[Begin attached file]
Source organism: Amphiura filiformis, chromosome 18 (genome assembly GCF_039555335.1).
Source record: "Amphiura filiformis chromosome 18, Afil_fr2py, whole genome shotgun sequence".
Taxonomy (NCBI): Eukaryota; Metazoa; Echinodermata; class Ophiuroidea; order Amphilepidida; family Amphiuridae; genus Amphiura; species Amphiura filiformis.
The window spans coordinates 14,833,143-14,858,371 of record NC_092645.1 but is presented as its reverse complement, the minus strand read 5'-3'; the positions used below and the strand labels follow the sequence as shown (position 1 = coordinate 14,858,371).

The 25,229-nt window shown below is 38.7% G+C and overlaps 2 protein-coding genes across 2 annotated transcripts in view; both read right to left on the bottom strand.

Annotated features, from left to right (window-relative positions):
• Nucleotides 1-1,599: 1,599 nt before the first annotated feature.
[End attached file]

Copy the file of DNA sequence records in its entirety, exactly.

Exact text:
Source organism: Amphiura filiformis, chromosome 18 (genome assembly GCF_039555335.1).
Source record: "Amphiura filiformis chromosome 18, Afil_fr2py, whole genome shotgun sequence".
Taxonomy (NCBI): Eukaryota; Metazoa; Echinodermata; class Ophiuroidea; order Amphilepidida; family Amphiuridae; genus Amphiura; species Amphiura filiformis.
The window spans coordinates 14,833,143-14,858,371 of record NC_092645.1 but is presented as its reverse complement, the minus strand read 5'-3'; the positions used below and the strand labels follow the sequence as shown (position 1 = coordinate 14,858,371).

The 25,229-nt window shown below is 38.7% G+C and overlaps 2 protein-coding genes across 2 annotated transcripts in view; both read right to left on the bottom strand.

Annotated features, from left to right (window-relative positions):
• Nucleotides 1-1,599: 1,599 nt before the first annotated feature.